Featured photographer – Jimmy Wixtröm

The award-winning photographer Jimmy Wixtröm has been working as a photojournalist since the age of 17. He started his career at the local newspaper, Karlskoga Kuriren, in Sweden. Since 2007 he has been working as a staff photographer at Scandinavia’s largest newspaper, Aftonbladet. Jimmy mainly concentrates on sports and has used Shootitlive from some of the biggest sport events in the world, including the 2008 Summer Olympics in Beijing, the 2010 Winter Olympics in Vancouver and the 2011 IIHF WC in Slovakia.

What are the most challenging aspects of your job?
The sheer volume of work that I have to maintain and the pressure to maintain very high standards are really difficult parts of working for a newspaper. Deadlines are generally the most stressful part of the job.

What are the benefits with live publishing?
It’s simple and smooth. I don’t have to fuss with a computer, instead I can focus on what’s important i.e. to take good pictures at the right moment. Shootitlive makes it possible to quick and easily provide pictures for both the web and the print edition without changing my workflow or jeopardize any deadlines.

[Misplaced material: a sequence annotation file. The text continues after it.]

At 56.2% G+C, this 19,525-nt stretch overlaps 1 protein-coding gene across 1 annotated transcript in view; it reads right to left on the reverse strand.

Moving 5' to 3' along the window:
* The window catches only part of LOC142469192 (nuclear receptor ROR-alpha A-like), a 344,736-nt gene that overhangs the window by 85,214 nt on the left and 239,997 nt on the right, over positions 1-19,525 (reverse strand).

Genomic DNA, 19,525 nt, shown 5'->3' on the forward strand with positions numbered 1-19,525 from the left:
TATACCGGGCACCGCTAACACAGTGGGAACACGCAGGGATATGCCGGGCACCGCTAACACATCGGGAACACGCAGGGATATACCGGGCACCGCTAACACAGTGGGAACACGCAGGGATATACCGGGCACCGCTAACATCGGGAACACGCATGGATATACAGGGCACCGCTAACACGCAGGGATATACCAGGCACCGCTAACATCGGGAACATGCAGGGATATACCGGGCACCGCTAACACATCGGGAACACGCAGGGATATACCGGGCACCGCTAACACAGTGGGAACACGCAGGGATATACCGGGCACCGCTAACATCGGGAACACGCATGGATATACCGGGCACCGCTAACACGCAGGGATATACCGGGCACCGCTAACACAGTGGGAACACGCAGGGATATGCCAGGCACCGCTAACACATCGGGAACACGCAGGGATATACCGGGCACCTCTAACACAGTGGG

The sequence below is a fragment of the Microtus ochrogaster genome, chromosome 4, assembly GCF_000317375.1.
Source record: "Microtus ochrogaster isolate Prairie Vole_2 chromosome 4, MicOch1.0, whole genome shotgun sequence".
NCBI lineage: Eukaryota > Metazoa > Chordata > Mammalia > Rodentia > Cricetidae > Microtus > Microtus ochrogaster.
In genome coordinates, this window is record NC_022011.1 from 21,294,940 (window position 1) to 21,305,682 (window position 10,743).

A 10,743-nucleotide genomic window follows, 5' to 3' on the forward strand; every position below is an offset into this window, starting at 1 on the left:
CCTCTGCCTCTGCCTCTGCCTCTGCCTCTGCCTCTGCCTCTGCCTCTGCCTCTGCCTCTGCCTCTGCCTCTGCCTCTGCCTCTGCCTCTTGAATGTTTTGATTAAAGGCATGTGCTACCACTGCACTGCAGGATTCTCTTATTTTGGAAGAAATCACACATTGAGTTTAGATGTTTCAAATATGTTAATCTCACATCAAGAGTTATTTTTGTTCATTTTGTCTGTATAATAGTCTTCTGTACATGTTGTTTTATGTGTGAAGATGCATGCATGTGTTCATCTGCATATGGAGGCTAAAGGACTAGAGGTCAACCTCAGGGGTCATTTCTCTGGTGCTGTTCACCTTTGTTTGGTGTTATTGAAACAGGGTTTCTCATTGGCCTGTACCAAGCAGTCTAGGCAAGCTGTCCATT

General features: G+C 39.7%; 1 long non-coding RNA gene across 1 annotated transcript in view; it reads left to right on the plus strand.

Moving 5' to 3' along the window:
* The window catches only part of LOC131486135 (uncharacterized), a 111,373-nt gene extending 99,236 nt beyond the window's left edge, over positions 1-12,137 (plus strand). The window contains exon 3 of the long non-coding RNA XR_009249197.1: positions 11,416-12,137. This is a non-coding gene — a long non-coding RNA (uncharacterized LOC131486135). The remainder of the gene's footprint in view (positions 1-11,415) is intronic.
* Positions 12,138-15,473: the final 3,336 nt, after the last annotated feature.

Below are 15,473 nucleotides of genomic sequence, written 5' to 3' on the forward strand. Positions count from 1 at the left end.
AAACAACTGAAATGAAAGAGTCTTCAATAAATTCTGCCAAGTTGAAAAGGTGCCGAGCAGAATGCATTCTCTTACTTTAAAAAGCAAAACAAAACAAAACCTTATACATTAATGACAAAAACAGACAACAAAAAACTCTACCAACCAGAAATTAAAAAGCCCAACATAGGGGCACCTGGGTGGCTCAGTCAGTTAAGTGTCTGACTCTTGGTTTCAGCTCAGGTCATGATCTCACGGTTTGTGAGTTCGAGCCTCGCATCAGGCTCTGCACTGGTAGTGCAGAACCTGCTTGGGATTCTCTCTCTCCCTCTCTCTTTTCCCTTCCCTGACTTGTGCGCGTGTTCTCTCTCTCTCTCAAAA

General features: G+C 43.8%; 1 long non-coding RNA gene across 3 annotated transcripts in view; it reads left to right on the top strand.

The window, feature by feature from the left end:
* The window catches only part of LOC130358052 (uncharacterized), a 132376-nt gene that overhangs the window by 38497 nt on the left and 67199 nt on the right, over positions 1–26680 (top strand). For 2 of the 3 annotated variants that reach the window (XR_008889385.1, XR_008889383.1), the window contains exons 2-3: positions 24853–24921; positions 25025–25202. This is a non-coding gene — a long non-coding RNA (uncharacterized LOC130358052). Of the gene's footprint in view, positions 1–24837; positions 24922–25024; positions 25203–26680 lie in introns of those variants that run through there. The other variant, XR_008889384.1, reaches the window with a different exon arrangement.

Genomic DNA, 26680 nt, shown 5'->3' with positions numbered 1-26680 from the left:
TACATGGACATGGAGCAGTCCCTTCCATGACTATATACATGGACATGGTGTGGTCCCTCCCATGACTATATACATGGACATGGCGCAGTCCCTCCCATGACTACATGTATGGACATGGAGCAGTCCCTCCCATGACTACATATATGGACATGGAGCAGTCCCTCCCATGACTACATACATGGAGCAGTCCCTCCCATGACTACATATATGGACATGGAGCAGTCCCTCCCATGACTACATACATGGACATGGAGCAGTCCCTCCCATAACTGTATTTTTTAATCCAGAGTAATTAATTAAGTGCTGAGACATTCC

What’s your favorite live coverage moment with Shootitlive?
Well, I have a couple of them and my favorite moment is always the one I’m about to capture. But I guess I have to kill my darlings. First, is a shot of the Swedish striker Zlatan Ibrahimovic when he played his first match for AC Milan. The second is when Sidney Crossby waving the large Canadian flag after scoring the “Golden Goal” at the Vancouver Olympics. These photos were published seconds after they were captured.


Sidney Crossby

What type of equipment do you use?
I used to be a Canon snapper but I recently switched to Nikon which means a mental conflict most photographers can understand. I shoot with full frame Nikon D3 bodies, with a variety of lenses from 14mm to 600mm. To send and publish live images I’m using the Nikon WT-4 Wi-Fi transmitter together with a Cradlepoint 3G-Router (CTR-500).

How important is live publishing and minute-by-minute coverage for Aftonbladet.se?
It’s essential for our sports coverage. If Sweden plays a World Cup final the visitors expect to get the best pictures instantly. It’s my job to fill that need. With Shootitlive I have the tool to publish pictures at the same moment I captured them. It’s a major competitive advantage for me and it raises the standard of our website.

What tools of the trade does a newbie need to know?
Computers and cameras: live them, love them, know them.

How can our readers contact you in case of queries?
Well, my twitter nick is @jimmywixtrom and my website is www.wixtrom.com. I love to get honest feedback on my work!

Picture of the week s01e05

The head of Sweden’s main centre-left opposition party, Mona Sahlin, resigned after a historic low election result. This weekend at the Social Democrat congress she was honored for her contributions to the party. The newly elected party leader Håkan Juholt described her with one word: courage. Twelve minutes into the tribute speech Sahlin couldn´t hold back her tears and the farewell became very emotional.

After september’s poor election result, the worst since 1914, the Social Democrats hopes for a fresh new start.